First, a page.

It is obvious that we don’t intend much to invest into industries not aligned with social impact vision, like Heavy industries or Weapon. I would say that Energy is such an industry. Probably, because we are not equipped with the necessary knowledge, but also because there are already many investors in that sector. Of course, we have also a subcategory of renewable energy and specific energy related innovation that we’re considering, for example, rechargeable batteries or blockchain platforms that provide the possibility of energy sharing. 

Have your VC approach changed after the COVID-19 started?

Yes. Quite a strange thing, actually, is happening: investors are coming to us saying “I want to put the money in social impact startups.” It is quite a surprising reaction for us. 

So, is COVID a threat or opportunity for VC?

I think, while being a threat, it is still mostly an opportunity.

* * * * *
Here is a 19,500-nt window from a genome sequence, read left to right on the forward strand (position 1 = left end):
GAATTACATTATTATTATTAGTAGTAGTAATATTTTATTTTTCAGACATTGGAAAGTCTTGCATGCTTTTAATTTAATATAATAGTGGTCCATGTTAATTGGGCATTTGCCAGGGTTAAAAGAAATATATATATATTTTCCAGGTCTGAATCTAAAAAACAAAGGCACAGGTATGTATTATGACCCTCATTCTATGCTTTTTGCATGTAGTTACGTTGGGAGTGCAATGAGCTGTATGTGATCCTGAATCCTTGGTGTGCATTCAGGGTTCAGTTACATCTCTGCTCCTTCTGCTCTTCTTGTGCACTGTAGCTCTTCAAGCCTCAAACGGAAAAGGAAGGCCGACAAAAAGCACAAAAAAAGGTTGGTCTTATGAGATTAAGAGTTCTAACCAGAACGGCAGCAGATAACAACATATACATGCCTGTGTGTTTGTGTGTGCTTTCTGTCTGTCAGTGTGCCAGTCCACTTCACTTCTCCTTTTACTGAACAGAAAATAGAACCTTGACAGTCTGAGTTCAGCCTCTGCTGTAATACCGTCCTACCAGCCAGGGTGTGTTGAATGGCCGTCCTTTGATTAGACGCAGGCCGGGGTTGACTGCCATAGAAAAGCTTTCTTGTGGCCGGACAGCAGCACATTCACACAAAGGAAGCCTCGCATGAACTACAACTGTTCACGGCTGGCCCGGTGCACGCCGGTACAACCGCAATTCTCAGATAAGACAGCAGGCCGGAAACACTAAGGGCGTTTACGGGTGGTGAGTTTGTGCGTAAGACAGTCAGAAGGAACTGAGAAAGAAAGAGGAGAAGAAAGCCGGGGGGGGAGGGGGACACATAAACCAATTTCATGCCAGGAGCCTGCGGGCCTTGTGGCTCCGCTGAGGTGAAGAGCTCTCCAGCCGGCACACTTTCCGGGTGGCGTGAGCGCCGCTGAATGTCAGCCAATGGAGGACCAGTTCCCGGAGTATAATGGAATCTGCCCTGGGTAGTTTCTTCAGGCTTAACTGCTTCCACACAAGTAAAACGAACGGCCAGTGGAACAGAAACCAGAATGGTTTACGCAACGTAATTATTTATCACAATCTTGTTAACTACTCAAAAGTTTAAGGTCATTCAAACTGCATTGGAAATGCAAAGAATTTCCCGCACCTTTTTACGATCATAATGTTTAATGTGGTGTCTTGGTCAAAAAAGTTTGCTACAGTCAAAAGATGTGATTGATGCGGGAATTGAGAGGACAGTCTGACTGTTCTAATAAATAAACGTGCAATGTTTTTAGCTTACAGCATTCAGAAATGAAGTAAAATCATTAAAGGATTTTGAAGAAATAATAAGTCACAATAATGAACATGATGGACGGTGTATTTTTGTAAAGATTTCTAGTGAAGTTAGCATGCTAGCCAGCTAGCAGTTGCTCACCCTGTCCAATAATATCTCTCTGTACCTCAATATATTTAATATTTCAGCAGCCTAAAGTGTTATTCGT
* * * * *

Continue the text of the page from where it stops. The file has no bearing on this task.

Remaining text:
Your three advices to founders

Be very passionate and transfer your passion, your believes, your wise to those around you. Be able to look at your product, your service, your startup with a critical thinking approach. Be able to be helped, but also be able to drop your dream, if this dream doesn’t come true or you’re not equipped to make it come true after a certain period of time. It takes a lot of strength to drop, especially if you spent some time working on your product, but it is always better to drop and start doing something you’re really passionate about. This ability is something you need to have in your personal portfolio. 

Can you name three most breakthrough social startups in the history?

I cannot provide you with the historical social startups, so I just name my favorites Italian startups. One is Homers, it is an Italian startup aimed to create new sustainable housing in ad-hoc designed co-living affordable solutions. Sep Jourdan is a very nice project that really makes a difference. And the third one is called Mygrants, which is again based in Italy, in Bologna, and have been founded by a very diverse team from all over the world.